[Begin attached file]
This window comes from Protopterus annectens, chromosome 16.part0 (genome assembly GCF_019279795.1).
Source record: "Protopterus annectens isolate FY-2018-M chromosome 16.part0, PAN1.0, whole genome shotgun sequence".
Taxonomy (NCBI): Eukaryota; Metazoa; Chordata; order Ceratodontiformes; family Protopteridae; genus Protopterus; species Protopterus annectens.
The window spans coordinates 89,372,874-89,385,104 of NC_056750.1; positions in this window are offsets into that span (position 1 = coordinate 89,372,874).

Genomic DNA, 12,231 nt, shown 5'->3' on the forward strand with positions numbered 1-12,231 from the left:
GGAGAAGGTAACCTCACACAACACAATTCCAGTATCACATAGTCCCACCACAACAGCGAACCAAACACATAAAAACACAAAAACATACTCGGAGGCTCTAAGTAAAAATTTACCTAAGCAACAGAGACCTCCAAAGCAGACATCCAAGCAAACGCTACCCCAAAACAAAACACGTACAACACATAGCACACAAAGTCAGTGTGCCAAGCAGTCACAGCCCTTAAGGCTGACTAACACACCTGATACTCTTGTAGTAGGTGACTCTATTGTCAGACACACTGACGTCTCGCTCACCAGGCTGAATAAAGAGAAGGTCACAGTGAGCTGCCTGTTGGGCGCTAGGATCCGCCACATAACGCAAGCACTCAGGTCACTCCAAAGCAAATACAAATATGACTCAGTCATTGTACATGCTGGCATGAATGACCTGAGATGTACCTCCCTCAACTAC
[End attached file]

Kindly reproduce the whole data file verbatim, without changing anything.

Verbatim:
This window comes from Protopterus annectens, chromosome 16.part0 (genome assembly GCF_019279795.1).
Source record: "Protopterus annectens isolate FY-2018-M chromosome 16.part0, PAN1.0, whole genome shotgun sequence".
Taxonomy (NCBI): Eukaryota; Metazoa; Chordata; order Ceratodontiformes; family Protopteridae; genus Protopterus; species Protopterus annectens.
The window spans coordinates 89,372,874-89,385,104 of NC_056750.1; positions in this window are offsets into that span (position 1 = coordinate 89,372,874).

Genomic DNA, 12,231 nt, shown 5'->3' on the forward strand with positions numbered 1-12,231 from the left:
GGAGAAGGTAACCTCACACAACACAATTCCAGTATCACATAGTCCCACCACAACAGCGAACCAAACACATAAAAACACAAAAACATACTCGGAGGCTCTAAGTAAAAATTTACCTAAGCAACAGAGACCTCCAAAGCAGACATCCAAGCAAACGCTACCCCAAAACAAAACACGTACAACACATAGCACACAAAGTCAGTGTGCCAAGCAGTCACAGCCCTTAAGGCTGACTAACACACCTGATACTCTTGTAGTAGGTGACTCTATTGTCAGACACACTGACGTCTCGCTCACCAGGCTGAATAAAGAGAAGGTCACAGTGAGCTGCCTGTTGGGCGCTAGGATCCGCCACATAACGCAAGCACTCAGGTCACTCCAAAGCAAATACAAATATGACTCAGTCATTGTACATGCTGGCATGAATGACCTGAGATGTACCTCCCTCAACTAC